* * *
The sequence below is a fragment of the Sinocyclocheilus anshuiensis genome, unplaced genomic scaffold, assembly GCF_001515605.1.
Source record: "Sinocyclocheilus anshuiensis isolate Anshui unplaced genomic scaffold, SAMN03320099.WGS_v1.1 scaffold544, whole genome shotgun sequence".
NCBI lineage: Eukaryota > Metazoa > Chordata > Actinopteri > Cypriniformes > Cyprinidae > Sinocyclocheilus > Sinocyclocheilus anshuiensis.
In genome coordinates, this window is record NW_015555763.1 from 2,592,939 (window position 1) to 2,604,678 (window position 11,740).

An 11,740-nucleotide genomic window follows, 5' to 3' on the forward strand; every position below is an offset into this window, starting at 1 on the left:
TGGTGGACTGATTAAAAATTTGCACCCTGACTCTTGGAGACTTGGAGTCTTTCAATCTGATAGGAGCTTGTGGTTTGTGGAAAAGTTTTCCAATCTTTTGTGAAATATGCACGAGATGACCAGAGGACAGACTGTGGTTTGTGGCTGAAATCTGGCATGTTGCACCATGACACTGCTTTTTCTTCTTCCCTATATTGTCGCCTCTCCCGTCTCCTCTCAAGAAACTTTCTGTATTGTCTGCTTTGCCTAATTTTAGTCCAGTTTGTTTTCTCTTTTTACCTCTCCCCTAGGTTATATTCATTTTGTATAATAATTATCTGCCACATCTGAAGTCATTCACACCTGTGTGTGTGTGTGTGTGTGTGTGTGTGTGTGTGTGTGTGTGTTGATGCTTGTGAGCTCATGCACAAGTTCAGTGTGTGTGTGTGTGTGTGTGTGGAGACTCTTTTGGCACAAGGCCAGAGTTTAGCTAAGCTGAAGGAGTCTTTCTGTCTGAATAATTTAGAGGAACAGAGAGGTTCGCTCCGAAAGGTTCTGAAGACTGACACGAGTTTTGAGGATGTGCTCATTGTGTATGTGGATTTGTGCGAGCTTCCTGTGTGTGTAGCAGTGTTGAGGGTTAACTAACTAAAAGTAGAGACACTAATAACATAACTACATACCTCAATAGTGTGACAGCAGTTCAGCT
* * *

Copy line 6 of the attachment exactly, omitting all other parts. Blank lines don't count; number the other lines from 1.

TGGTGGACTGATTAAAAATTTGCACCCTGACTCTTGGAGACTTGGAGTCTTTCAATCTGATAGGAGCTTGTGGTTTGTGGAAAAGTTTTCCAATCTTTTGTGAAATATGCACGAGATGACCAGAGGACAGACTGTGGTTTGTGGCTGAAATCTGGCATGTTGCACCATGACACTGCTTTTTCTTCTTCCCTATATTGTCGCCTCTCCCGTCTCCTCTCAAGAAACTTTCTGTATTGTCTGCTTTGCCTAATTTTAGTCCAGTTTGTTTTCTCTTTTTACCTCTCCCCTAGGTTATATTCATTTTGTATAATAATTATCTGCCACATCTGAAGTCATTCACACCTGTGTGTGTGTGTGTGTGTGTGTGTGTGTGTGTGTGTGTGTGTTGATGCTTGTGAGCTCATGCACAAGTTCAGTGTGTGTGTGTGTGTGTGTGTGGAGACTCTTTTGGCACAAGGCCAGAGTTTAGCTAAGCTGAAGGAGTCTTTCTGTCTGAATAATTTAGAGGAACAGAGAGGTTCGCTCCGAAAGGTTCTGAAGACTGACACGAGTTTTGAGGATGTGCTCATTGTGTATGTGGATTTGTGCGAGCTTCCTGTGTGTGTAGCAGTGTTGAGGGTTAACTAACTAAAAGTAGAGACACTAATAACATAACTACATACCTCAATAGTGTGACAGCAGTTCAGCT